Tag: Fashion

Julian Mandel, pseudonym for Lucien Waléry

1872 – 1935

Julian Mandel was the pseudonym of Lucien Waléry, a well known photographer of the same period. It can be confusing that there were two other photographers using the name Walery as well: Count Stanislaw Julian Ostrorog (1830-1890 and his son son Stanislaw Julian Ignacy, Count Ostrorog (1863-1935).
Lucien Waléry stands out in the night lights of Paris because he photographed an extraordinary number of beautiful women from most of the particular risque dance revues from the early 1900’s through the 1920’s.

His photos were republished through photo studios like Pc Studio and Alfred Noyer Studio. Walery photographed his models in studio, with lace and nice props as well as pure nudes in nature going outdoors. Mandel was a member of, and participated in, the German avant-garde “new age outdoor” or “plein air” movement.
Walery also created “plein-air” and exquisite deco-style nudes in the 1920s. He photographed the notorious Mata Hari and Josephine Baker. It may well be that Walery used the name “Mandel” when selling work to publisher Alfred Noyer, for publishing as postcard-sized images.
I finally finished a page with many rare photos from Mandel. Members get to see all photos without watermarks.

Albert Wyndham

Albert Wyndham (1903-1977) is a photographer who somehow remains a bit of a mystery. I was unable to put together a biography, there are many sites selling his photographs but nobody seems to find it important to add info on the photographer. He was active in Paris between 1920 and 1930, photographed a lot of flapper girls and was responsible for a legacy of very nice lingerie photos.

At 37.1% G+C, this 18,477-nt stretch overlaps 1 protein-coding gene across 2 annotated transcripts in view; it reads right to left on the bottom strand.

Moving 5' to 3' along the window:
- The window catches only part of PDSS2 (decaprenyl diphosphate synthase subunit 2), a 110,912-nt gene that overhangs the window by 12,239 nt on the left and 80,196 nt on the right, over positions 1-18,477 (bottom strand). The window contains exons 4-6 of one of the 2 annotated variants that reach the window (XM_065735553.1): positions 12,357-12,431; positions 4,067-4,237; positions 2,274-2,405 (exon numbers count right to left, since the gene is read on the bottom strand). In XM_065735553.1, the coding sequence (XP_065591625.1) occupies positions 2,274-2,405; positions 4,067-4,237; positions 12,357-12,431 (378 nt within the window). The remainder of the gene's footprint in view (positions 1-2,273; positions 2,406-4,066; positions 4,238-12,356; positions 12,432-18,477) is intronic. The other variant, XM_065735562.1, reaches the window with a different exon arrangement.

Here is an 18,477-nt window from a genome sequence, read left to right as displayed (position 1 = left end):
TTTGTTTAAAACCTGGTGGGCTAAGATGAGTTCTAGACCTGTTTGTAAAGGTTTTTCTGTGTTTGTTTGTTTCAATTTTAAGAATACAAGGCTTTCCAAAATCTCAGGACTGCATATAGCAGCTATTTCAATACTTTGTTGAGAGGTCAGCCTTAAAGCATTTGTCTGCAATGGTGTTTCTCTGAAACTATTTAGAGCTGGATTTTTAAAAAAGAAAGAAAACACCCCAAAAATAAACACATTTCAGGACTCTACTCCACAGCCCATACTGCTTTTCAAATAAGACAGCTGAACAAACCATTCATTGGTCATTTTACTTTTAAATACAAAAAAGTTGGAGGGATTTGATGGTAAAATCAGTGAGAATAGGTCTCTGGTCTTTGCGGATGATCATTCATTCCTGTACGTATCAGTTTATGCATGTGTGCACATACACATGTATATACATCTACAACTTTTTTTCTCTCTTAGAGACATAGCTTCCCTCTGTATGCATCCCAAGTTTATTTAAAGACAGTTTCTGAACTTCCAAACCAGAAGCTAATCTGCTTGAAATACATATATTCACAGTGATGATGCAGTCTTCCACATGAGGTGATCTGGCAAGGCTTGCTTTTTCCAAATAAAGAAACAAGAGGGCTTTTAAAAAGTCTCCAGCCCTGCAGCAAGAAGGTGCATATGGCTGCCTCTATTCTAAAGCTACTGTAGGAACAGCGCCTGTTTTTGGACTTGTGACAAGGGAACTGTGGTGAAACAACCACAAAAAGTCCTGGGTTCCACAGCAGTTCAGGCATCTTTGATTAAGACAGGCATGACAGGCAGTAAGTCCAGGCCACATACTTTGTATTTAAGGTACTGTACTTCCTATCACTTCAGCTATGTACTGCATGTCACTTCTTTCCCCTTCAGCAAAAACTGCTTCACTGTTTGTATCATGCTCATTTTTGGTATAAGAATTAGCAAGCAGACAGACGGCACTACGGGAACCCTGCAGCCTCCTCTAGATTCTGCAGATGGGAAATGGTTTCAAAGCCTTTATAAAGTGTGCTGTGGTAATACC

He was the owner of the FilmArt Studio, and it is believed he also referred to his studio as Albert Wyndham Studio. The studio was located at 1 3 rue Auber, Paris. Begin 1930 Wyndham started working for magazines like Petit choc, Jambes Savantes, and Honni Soit. Besides these he was responsible for various little catalogues, called Poupees Parisiennes or Camera Prints. These were published in English and targetted an Anglo-Saxon audience.

Some believe Wyndham was the same as Grundworth studio, Grundworth can be seen as anagram of Wyndham. Using the name Grundworth he could perhaps have been producing more explicit photograps. However there is no proof of this, no simularities were found between models, furniture or accesoires.

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